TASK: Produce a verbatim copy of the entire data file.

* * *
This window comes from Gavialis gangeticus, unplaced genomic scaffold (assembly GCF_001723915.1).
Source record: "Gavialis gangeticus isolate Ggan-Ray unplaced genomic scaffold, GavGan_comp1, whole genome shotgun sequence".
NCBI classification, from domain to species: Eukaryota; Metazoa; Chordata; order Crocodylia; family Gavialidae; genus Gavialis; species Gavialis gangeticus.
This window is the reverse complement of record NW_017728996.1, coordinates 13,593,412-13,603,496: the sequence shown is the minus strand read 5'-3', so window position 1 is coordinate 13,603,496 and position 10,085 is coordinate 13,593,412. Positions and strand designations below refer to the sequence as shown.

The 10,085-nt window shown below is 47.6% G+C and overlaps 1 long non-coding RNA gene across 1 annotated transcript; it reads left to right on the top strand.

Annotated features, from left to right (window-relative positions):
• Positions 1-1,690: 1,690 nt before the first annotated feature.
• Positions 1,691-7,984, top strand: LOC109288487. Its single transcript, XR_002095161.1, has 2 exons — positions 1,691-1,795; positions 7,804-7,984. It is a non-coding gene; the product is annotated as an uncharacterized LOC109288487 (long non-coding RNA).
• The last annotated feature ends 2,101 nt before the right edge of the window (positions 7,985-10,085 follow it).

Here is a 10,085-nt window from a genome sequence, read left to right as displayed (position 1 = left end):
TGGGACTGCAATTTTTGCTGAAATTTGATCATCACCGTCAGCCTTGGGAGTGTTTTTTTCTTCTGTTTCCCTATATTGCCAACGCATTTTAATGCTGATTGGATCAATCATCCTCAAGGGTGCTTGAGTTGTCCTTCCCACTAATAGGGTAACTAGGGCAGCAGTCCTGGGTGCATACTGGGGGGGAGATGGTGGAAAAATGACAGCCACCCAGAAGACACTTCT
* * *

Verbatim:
This window comes from Gavialis gangeticus, unplaced genomic scaffold (assembly GCF_001723915.1).
Source record: "Gavialis gangeticus isolate Ggan-Ray unplaced genomic scaffold, GavGan_comp1, whole genome shotgun sequence".
NCBI classification, from domain to species: Eukaryota; Metazoa; Chordata; order Crocodylia; family Gavialidae; genus Gavialis; species Gavialis gangeticus.
This window is the reverse complement of record NW_017728996.1, coordinates 13,593,412-13,603,496: the sequence shown is the minus strand read 5'-3', so window position 1 is coordinate 13,603,496 and position 10,085 is coordinate 13,593,412. Positions and strand designations below refer to the sequence as shown.

The 10,085-nt window shown below is 47.6% G+C and overlaps 1 long non-coding RNA gene across 1 annotated transcript; it reads left to right on the top strand.

Annotated features, from left to right (window-relative positions):
• Positions 1-1,690: 1,690 nt before the first annotated feature.
• Positions 1,691-7,984, top strand: LOC109288487. Its single transcript, XR_002095161.1, has 2 exons — positions 1,691-1,795; positions 7,804-7,984. It is a non-coding gene; the product is annotated as an uncharacterized LOC109288487 (long non-coding RNA).
• The last annotated feature ends 2,101 nt before the right edge of the window (positions 7,985-10,085 follow it).

Here is a 10,085-nt window from a genome sequence, read left to right as displayed (position 1 = left end):
TGGGACTGCAATTTTTGCTGAAATTTGATCATCACCGTCAGCCTTGGGAGTGTTTTTTTCTTCTGTTTCCCTATATTGCCAACGCATTTTAATGCTGATTGGATCAATCATCCTCAAGGGTGCTTGAGTTGTCCTTCCCACTAATAGGGTAACTAGGGCAGCAGTCCTGGGTGCATACTGGGGGGGAGATGGTGGAAAAATGACAGCCACCCAGAAGACACTTCT